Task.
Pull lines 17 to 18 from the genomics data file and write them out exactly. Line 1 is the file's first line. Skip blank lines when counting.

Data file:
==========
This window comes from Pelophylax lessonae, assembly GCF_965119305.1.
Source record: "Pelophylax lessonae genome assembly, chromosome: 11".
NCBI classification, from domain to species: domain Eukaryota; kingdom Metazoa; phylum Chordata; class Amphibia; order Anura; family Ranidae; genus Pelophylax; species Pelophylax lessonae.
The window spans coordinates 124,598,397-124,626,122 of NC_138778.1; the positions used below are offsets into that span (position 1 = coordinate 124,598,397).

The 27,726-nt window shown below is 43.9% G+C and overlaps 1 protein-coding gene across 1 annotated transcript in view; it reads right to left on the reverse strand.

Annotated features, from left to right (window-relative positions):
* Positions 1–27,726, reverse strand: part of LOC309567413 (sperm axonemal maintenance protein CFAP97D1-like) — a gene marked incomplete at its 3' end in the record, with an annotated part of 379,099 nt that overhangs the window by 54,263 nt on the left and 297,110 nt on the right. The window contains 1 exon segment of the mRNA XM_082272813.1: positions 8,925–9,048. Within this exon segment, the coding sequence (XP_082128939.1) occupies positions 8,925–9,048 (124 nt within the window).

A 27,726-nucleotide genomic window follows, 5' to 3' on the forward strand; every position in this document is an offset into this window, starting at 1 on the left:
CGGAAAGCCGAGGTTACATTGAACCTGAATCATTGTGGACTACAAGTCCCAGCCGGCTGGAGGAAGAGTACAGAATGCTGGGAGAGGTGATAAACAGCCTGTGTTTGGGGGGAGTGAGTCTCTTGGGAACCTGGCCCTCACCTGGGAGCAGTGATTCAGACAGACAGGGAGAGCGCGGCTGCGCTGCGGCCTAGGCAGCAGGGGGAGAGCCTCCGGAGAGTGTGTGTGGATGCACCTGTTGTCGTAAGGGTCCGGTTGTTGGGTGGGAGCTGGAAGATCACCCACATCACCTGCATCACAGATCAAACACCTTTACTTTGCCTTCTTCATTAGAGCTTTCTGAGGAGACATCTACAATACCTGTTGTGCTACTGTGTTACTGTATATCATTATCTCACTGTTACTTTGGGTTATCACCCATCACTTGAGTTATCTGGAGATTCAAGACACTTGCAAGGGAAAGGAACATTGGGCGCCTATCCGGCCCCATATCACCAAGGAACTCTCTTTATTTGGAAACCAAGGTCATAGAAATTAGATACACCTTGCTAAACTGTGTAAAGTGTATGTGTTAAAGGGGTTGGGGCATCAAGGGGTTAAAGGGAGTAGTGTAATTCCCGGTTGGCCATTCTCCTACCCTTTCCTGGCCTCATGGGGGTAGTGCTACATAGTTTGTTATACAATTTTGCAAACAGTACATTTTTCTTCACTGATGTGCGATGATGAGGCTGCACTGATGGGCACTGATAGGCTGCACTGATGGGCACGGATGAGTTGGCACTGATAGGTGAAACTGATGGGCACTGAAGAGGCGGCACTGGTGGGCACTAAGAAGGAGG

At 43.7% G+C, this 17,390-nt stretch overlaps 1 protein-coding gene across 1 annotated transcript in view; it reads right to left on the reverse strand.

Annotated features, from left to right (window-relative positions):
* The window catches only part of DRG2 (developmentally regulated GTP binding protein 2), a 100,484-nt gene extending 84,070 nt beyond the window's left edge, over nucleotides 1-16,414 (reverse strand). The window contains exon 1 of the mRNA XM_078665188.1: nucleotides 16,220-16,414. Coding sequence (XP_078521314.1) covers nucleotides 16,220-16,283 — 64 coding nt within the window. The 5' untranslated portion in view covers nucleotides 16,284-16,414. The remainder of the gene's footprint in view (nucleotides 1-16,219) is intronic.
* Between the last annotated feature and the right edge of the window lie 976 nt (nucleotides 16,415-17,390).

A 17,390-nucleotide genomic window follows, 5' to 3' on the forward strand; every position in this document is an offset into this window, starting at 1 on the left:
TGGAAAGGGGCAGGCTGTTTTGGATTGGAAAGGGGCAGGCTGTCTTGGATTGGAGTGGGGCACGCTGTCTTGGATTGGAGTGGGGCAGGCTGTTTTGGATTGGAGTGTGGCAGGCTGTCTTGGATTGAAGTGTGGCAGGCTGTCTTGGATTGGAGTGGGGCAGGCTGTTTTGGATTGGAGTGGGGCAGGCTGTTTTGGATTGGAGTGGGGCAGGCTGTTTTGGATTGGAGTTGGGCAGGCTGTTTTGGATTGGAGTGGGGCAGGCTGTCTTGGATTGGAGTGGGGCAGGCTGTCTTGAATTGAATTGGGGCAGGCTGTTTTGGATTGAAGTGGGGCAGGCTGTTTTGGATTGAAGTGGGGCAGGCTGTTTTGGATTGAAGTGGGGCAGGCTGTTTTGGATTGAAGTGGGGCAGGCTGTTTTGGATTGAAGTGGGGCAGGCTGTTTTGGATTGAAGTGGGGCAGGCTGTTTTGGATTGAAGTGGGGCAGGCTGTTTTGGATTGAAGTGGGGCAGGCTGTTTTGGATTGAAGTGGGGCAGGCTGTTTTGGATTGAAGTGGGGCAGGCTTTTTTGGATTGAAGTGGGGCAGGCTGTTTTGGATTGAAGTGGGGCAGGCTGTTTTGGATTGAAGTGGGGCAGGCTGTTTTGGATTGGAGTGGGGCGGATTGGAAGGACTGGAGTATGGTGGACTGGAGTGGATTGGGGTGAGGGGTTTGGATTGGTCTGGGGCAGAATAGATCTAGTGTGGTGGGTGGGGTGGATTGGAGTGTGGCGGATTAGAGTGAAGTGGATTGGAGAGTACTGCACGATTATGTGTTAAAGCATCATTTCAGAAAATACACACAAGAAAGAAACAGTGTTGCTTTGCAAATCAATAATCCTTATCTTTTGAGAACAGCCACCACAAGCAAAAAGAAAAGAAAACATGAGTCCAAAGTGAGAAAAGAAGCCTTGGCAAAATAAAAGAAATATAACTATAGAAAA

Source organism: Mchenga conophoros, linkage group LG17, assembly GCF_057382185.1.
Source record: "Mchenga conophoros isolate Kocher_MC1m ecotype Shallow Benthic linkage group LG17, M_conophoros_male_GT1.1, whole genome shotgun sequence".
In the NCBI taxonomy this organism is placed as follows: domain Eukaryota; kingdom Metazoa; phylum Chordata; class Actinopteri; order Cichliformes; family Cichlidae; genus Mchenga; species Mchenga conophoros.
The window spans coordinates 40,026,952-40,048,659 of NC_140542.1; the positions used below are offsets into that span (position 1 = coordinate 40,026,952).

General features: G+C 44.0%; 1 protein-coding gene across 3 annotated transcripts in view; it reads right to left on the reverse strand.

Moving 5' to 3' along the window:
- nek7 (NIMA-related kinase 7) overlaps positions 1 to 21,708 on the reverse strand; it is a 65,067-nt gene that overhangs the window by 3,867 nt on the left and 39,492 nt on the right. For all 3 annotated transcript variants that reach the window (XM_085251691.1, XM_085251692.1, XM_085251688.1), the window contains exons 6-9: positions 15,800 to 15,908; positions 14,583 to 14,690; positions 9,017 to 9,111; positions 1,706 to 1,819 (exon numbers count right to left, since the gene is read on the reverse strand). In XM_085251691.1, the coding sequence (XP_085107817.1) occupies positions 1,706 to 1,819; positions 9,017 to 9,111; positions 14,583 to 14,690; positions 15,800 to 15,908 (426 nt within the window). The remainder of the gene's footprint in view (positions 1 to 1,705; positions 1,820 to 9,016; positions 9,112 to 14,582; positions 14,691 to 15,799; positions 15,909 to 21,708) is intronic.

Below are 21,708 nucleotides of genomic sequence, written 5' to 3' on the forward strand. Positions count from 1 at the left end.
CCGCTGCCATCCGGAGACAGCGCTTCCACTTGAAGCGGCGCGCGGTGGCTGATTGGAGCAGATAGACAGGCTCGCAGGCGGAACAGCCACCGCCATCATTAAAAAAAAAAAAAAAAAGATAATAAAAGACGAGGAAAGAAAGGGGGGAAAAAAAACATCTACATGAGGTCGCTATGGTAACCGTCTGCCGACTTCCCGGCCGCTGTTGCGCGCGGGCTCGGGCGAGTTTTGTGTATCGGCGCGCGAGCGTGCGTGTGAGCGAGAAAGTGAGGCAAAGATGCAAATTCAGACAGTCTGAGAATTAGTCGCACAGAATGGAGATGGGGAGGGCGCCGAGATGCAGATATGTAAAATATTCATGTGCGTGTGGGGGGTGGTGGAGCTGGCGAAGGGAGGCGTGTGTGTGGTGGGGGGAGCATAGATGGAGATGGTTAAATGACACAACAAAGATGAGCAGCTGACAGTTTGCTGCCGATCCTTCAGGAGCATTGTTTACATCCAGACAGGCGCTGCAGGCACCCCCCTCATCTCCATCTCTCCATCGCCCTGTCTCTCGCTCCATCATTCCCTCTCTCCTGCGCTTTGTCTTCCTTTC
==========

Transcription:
Source record: "Mchenga conophoros isolate Kocher_MC1m ecotype Shallow Benthic linkage group LG17, M_conophoros_male_GT1.1, whole genome shotgun sequence".
In the NCBI taxonomy this organism is placed as follows: domain Eukaryota; kingdom Metazoa; phylum Chordata; class Actinopteri; order Cichliformes; family Cichlidae; genus Mchenga; species Mchenga conophoros.